On November 25, 2015, Portland’s City Council unanimously passed new rules that will significantly affect an employer’s ability to obtain and use criminal history information in the hiring process. With these new rules, Portland joins the growing number of other cities, counties and states across the country, including Oregon,1 that have enacted similar “ban-the-box” legislation in recent years.2
Articles Discussing Workplace Issues In Portland, Oregon.
On November 1, 2013, the City Attorney’s office published Administrative Rules to help implement Portland’s new Sick Leave Ordinance. Under the ordinance, beginning January 1, 2014, private-sector employers doing business in Portland that have six or more employees will be required to provide qualifying employees with a minimum of one hour of paid sick leave for every 30 hours of work performed by the employee. Employers doing business in Portland that have five or fewer employees will be required to provide unpaid sick leave for every 30 hours of work performed by qualifying employees.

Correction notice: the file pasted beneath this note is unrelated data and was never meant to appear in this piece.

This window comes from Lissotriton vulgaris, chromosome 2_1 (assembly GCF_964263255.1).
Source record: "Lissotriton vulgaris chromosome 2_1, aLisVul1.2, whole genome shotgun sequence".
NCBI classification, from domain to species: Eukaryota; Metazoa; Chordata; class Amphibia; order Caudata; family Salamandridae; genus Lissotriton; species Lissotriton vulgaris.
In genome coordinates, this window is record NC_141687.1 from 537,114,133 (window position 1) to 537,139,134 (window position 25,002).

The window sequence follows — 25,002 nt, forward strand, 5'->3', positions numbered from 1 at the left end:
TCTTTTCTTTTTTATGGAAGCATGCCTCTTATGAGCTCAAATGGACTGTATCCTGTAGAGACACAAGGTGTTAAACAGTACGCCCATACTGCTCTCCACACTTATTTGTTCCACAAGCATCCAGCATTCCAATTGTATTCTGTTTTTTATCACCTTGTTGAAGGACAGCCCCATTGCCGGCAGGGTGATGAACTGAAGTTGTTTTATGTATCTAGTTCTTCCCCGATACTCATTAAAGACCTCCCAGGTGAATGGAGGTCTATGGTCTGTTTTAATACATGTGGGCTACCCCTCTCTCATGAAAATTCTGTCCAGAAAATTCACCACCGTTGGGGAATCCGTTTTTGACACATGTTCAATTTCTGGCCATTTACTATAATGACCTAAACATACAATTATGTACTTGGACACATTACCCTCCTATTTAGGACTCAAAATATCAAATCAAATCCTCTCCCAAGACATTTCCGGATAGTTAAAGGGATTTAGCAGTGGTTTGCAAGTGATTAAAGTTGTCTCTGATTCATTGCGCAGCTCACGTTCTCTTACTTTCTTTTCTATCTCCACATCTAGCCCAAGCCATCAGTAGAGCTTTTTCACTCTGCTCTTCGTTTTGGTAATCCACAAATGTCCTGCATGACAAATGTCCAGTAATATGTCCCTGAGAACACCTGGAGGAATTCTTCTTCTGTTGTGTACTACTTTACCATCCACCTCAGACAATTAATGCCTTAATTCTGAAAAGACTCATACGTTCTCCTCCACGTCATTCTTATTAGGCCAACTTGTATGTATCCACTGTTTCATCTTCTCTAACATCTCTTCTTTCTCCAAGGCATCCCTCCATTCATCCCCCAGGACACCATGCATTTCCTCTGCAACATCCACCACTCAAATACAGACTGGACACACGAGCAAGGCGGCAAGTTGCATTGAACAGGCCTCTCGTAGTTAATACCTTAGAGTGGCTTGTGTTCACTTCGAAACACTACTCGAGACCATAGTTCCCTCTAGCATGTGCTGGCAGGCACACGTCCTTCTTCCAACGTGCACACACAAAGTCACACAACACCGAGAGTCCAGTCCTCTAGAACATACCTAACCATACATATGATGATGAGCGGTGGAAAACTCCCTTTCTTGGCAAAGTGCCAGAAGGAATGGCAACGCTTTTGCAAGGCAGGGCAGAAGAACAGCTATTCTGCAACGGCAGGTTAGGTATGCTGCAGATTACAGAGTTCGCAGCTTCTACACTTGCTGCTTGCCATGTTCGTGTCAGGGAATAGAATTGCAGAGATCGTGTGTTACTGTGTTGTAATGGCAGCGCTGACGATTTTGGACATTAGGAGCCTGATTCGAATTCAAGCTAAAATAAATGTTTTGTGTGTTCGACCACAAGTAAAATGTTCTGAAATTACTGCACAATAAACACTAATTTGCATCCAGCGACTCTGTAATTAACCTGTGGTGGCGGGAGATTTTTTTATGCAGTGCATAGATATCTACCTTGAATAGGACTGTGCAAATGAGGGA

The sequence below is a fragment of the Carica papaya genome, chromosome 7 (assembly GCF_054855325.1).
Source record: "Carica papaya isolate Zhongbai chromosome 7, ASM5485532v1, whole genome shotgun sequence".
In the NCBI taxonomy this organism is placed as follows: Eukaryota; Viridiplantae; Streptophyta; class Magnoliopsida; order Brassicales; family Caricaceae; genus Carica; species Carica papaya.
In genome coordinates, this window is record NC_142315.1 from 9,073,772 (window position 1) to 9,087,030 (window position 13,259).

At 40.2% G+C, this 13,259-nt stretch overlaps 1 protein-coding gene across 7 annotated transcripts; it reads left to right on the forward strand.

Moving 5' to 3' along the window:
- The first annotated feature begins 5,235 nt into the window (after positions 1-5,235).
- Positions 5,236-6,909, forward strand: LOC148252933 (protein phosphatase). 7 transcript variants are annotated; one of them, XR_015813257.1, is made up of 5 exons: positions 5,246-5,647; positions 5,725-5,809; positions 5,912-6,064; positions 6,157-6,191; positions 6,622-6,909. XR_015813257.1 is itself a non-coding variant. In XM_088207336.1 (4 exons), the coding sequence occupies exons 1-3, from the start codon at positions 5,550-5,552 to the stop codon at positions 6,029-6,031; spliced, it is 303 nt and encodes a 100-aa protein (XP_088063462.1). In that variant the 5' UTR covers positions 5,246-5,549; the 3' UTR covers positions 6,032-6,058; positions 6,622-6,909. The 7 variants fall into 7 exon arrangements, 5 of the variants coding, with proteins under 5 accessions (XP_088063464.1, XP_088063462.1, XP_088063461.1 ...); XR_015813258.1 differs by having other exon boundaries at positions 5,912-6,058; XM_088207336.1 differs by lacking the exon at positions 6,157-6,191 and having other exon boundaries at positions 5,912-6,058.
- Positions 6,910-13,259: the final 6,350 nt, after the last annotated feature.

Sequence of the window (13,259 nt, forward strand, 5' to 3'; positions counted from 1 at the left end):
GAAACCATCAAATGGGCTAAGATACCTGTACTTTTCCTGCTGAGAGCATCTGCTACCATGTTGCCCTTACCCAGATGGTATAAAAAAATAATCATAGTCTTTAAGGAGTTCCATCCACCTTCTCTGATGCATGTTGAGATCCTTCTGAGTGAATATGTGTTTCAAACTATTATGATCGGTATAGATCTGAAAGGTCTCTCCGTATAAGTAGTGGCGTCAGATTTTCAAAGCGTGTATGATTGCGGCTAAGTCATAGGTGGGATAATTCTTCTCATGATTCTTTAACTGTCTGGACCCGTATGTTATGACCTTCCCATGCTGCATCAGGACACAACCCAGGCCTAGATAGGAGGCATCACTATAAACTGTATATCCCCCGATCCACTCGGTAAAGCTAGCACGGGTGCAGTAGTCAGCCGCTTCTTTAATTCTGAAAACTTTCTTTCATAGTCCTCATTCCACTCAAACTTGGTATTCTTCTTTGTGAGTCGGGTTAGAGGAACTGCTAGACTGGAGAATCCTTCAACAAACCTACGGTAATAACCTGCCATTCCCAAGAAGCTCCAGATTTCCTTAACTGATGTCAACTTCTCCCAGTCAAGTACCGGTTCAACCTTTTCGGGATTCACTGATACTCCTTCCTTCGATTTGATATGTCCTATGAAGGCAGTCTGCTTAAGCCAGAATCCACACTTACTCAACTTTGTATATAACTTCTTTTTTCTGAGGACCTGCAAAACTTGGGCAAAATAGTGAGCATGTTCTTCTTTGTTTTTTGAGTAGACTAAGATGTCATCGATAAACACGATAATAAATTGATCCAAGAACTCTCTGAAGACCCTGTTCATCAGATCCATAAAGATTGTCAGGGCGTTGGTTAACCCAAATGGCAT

Effective January 1, 2014, all employers must provide sick leave to employees who work part-time, full-time, temporarily, or just occasionally within the City of Portland, Oregon. Employers with more than five employees in any location must provide up to 40 hours of paid sick leave to employees working in Portland. Covered employees can include delivery drivers, couriers and outside sales personnel who occasionally travel to the City, as well as telecommuting workers who are located in Portland. Employers also must meet specific recordkeeping, reporting, usage, and notice requirements. (See our article, Portland, Oregon, Mandates Employer-Provided Sick Leave, for more information.)
Following examples set by San Francisco to the South, and Seattle to the North, the Portland, Oregon, City Council unanimously passed Portland’s new sick leave ordinance. The new law imposes significant burdens on employers in addition to mandating up to 40 hours of annual sick leave. The new sick leave entitlements apply to all private-sector employers, regardless of location of the employer’s primary place of business. The law goes into effect January 1, 2014.